As Dr. Rick, the fictional pitchman for Progressive Insurance, leads seminars on how not to become your parents, it's pretty clear his students have a long way to go. My favorite attendee is the guy who thinks he's hash-tagging; my favorite scene is the group's trepidation when asked to open a PDF.
You would think our analog-to-digital conversion would be further along, given the abundance of digitally connected doorbells, washing machines, smoke alarms, sprinklers, garage doors and sump pumps.
But alas, we still make fun of those who haven't boarded the digital train. Even the Oxford English Dictionary has gotten into the act with one of its definitions of "analog": "Unaware of or unaffected by computer technology or digital communication; outdated, old-fashioned."
Calling Dr. Rick.
Along with the multitude of other everyday tasks we've sent to analog pasture, everyday handwriting has been largely replaced by the use of computer keyboards, smartphone screens and voice recognition. With little need for a pad and pen, we take tests, write letters, make grocery lists, and text our family and friends — mostly with fast thumbs or slow index fingers.
The advantages of texts and e-mails are obvious. But is something lost when we abandon handwriting?
This question is a hot topic among elementary school teachers. Should children even learn cursive writing (or printing, for that matter), or is keyboarding a more practical use of limited time and resources?
Or do we impede learning when we sever the connections between the brain, the nervous system, and the fine motor skills required to process and write down a thought?
Beyond these educational debates, I believe there is signal loss between senders and receivers when we go all digital. We know from handwriting experts that each stroke of a pen carries a visual DNA that is unique to each writer. Manuscript scholars are able to differentiate one hand from another, even though medieval scribes did their best to generate uniform calligraphic text.
Handwriting experts are adept at identifying forged signatures because each of us has a unique (dare I say analog?) way of starting and finishing letters.
But it doesn't take a handwriting expert to know who sent you that birthday card. Just a glance at the elegantly rendered address on the envelope told you it came from Mom. It was both a message and an original work of art physically connected to the person who raised you. For my wife, her dad's large, slanty script matched his colorful personality. He passed away many years ago, but his letters still bring a smile to her face.
When our daughter, Carolyn, was in high school, she handwrote a wonderfully dramatic note declaring her room off-limits. The trials and tribulations of being 16 were captured beautifully in the bold strokes of her black Sharpie — on both sides of the page. It was an edgy work of art, forever curated in my desk drawer.
Handwriting can also provide some Walden Pond-like benefits. In Commentary magazine, Andy Smarick wrote about his 2020 New Year's resolution to write 366 letters to friends and relatives by hand. ("Letters in the Time of COVID," June 20, 2020) He learned that the act of writing forced him to slow down, disengage from the digital world and meditate:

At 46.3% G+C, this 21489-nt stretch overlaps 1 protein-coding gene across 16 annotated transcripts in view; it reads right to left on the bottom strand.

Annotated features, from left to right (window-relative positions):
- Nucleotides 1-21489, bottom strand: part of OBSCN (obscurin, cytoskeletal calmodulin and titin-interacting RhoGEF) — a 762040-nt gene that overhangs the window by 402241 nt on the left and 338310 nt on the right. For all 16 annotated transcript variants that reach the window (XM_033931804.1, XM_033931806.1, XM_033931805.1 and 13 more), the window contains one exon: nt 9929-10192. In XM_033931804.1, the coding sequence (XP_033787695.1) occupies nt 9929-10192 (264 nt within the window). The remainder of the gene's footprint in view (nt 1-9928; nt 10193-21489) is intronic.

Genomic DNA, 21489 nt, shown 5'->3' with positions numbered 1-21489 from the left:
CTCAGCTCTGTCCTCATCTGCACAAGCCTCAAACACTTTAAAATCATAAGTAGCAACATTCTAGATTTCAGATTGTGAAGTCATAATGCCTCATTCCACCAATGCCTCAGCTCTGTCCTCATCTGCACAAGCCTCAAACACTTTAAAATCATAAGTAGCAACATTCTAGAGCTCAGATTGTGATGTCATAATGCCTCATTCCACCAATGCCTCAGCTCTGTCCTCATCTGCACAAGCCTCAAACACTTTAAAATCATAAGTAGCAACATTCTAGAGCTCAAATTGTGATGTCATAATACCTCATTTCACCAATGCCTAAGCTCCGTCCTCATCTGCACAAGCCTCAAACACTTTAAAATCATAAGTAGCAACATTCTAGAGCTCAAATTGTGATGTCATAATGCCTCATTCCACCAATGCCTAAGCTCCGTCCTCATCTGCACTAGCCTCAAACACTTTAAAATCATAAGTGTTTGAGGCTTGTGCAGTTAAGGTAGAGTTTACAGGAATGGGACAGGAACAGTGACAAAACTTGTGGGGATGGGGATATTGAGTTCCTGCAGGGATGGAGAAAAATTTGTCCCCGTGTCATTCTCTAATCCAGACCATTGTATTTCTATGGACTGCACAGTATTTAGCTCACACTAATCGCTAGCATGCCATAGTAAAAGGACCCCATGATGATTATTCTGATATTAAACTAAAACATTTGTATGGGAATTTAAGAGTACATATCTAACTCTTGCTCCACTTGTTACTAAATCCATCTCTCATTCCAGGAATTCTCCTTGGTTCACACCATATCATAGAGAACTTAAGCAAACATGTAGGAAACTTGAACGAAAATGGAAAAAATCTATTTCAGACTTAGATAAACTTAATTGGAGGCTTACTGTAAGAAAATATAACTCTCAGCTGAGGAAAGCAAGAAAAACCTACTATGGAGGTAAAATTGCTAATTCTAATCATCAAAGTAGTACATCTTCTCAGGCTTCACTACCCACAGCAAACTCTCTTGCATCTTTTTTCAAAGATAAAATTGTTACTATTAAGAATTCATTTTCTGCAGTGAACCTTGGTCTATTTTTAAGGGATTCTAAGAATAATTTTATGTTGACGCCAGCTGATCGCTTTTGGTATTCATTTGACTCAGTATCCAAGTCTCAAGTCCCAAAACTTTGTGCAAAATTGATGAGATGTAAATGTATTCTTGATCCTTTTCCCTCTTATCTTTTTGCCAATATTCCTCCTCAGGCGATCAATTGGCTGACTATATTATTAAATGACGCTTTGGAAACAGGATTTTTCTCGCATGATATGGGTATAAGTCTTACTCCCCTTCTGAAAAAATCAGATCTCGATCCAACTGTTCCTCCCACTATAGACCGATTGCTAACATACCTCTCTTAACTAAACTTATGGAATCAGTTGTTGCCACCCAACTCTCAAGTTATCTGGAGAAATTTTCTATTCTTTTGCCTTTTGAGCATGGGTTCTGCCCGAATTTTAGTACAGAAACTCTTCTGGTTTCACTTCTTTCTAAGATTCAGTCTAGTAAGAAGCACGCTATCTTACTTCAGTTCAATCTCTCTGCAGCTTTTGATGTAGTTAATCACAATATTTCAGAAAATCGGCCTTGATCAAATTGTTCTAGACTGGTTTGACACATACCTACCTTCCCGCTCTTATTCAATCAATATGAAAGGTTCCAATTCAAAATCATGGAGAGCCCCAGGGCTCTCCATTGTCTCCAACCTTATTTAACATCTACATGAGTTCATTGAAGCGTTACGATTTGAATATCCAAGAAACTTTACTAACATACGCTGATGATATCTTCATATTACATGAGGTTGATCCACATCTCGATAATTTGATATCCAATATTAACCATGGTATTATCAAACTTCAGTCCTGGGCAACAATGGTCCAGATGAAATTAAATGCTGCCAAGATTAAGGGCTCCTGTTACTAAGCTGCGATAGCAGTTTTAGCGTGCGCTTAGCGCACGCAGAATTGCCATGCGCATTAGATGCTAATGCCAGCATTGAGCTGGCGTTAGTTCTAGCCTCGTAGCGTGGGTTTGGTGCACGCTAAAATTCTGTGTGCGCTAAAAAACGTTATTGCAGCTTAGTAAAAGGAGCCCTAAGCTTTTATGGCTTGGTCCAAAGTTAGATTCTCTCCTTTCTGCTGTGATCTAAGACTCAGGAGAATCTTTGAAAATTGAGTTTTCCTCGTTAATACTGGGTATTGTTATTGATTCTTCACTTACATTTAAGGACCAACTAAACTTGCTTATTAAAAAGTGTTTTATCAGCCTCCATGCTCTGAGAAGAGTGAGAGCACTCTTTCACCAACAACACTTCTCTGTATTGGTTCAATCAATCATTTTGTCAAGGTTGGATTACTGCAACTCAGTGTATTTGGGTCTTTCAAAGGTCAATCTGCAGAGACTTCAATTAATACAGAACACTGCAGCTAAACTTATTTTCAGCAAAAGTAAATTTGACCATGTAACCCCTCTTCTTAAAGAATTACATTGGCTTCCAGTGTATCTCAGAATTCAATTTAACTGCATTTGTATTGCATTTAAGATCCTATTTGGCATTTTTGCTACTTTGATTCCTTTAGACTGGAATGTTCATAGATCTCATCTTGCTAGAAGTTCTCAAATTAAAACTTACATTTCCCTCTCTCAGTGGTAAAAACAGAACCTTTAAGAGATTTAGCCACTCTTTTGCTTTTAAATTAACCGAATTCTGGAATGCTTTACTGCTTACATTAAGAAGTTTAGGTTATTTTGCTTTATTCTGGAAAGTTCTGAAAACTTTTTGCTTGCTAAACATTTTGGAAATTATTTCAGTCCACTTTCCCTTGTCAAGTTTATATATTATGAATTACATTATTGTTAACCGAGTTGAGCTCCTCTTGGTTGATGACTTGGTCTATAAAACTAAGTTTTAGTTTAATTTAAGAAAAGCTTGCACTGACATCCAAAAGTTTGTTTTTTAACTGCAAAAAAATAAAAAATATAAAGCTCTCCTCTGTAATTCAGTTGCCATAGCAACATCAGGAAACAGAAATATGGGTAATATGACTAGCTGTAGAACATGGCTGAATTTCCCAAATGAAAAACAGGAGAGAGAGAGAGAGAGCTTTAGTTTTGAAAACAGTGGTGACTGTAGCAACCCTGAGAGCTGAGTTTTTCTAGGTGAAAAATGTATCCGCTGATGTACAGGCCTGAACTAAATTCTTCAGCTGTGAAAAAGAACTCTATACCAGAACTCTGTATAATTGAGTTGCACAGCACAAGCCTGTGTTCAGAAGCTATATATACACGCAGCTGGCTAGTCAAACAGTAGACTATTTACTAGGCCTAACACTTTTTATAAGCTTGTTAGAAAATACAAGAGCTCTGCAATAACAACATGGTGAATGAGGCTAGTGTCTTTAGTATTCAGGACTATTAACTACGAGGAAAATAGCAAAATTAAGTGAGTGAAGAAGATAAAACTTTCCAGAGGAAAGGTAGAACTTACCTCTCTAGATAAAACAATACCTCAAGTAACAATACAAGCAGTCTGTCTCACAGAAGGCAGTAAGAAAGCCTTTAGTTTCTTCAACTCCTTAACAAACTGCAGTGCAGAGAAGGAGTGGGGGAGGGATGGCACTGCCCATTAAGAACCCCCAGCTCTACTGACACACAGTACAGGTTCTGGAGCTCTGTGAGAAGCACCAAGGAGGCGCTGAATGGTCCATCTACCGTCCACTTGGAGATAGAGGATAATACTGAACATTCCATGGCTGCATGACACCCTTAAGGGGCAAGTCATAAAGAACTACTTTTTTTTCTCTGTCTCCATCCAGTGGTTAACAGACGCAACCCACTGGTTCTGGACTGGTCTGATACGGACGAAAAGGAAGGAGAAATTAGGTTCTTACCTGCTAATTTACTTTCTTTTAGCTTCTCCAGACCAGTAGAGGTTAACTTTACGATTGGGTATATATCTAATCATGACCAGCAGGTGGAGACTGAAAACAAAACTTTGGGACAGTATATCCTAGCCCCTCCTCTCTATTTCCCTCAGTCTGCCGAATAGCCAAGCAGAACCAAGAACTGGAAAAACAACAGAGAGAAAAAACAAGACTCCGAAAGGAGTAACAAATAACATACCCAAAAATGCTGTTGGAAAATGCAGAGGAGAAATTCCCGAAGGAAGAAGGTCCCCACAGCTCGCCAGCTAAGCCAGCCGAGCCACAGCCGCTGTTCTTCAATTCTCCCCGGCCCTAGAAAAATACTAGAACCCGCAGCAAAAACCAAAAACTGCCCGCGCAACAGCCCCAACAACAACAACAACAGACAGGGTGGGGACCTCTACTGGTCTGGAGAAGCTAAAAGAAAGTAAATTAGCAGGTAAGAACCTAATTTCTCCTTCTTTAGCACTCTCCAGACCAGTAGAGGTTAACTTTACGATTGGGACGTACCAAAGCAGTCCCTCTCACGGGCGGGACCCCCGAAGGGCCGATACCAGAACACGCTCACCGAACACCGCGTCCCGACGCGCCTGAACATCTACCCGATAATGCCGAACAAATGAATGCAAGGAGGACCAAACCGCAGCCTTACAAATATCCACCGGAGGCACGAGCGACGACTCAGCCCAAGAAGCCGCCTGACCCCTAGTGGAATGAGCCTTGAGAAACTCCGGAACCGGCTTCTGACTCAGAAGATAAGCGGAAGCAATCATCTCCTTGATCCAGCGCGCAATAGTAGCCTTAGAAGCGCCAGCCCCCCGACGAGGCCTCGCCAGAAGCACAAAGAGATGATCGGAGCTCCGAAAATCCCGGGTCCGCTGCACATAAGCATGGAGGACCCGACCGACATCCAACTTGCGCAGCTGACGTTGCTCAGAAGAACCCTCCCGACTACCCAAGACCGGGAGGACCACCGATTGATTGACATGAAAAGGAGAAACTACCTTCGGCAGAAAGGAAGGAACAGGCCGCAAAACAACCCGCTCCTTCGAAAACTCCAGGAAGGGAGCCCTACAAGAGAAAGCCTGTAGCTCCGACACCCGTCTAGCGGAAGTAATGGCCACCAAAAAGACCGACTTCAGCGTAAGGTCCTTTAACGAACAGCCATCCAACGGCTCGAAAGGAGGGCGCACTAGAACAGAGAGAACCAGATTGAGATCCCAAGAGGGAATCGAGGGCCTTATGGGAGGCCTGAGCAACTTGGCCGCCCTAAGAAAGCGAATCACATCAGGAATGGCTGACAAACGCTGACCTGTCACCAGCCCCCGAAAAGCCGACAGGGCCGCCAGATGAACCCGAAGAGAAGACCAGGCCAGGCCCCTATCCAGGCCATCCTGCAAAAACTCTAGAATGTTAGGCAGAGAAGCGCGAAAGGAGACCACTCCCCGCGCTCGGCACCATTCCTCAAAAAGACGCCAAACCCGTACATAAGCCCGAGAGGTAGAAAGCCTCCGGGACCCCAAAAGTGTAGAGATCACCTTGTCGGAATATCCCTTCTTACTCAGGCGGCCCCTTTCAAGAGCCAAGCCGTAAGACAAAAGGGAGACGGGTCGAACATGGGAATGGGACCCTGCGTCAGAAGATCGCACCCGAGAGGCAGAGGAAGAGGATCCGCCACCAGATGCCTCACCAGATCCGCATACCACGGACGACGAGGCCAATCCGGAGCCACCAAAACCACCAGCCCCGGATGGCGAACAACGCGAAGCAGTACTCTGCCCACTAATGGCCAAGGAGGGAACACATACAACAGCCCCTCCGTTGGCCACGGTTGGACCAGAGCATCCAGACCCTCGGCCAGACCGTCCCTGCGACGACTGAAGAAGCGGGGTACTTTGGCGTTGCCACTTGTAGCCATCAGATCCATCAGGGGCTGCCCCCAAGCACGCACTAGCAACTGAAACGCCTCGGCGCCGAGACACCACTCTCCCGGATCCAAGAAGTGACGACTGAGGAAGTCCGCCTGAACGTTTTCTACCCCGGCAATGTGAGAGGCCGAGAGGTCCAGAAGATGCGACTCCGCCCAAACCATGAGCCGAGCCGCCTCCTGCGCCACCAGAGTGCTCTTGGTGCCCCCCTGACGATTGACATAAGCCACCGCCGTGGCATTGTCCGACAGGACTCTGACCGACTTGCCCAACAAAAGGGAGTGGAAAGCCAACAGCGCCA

He writes, "I quickly realized two things. First, handwriting letters was, in fact, calming. Finding a still, comfortable spot at the end of the day, putting screens and other distractions aside, and focusing attentively on corresponding with someone was a balm for a frazzled mind and frayed nerves."
Initially, Smarick received few responses. But after COVID hit, he received at least a letter a day, each one a "handcrafted treasure." When was the last time you described a text that way?
Another beautiful testimony to the power of the written word is Bruce Springsteen's latest release, "Letter to You." In the opening stanza, he sings:
Got down on my knees
Grabbed my pen and bowed my head
Tried to summon all that my heart finds true
And send it in my letter to you
Clearly, this letter is an act of love, confession, pain and, hopefully, redemption. There is a physical connection between the words on the page and the writer:
I wrote 'em all out in ink and blood
Can you even imagine the Boss typing this?
So at the risk of becoming fodder for the next Progressive ad, pick up your favorite pen and write a letter to your brother, your college roommate, an old neighbor or that aunt you haven't seen for a while. There is no better day to begin than this Saturday, Jan. 23 — National Handwriting Day. Your penmanship may be lousy but who cares? Aunt Jenny would love to get your letter.
Jim Triggs is the executive director of the Saint John's Bible Heritage Program at Saint John's University in Collegeville, Minn. The Saint John's Bible is the first handwritten Bible commissioned by a Benedictine abbey in over 500 years.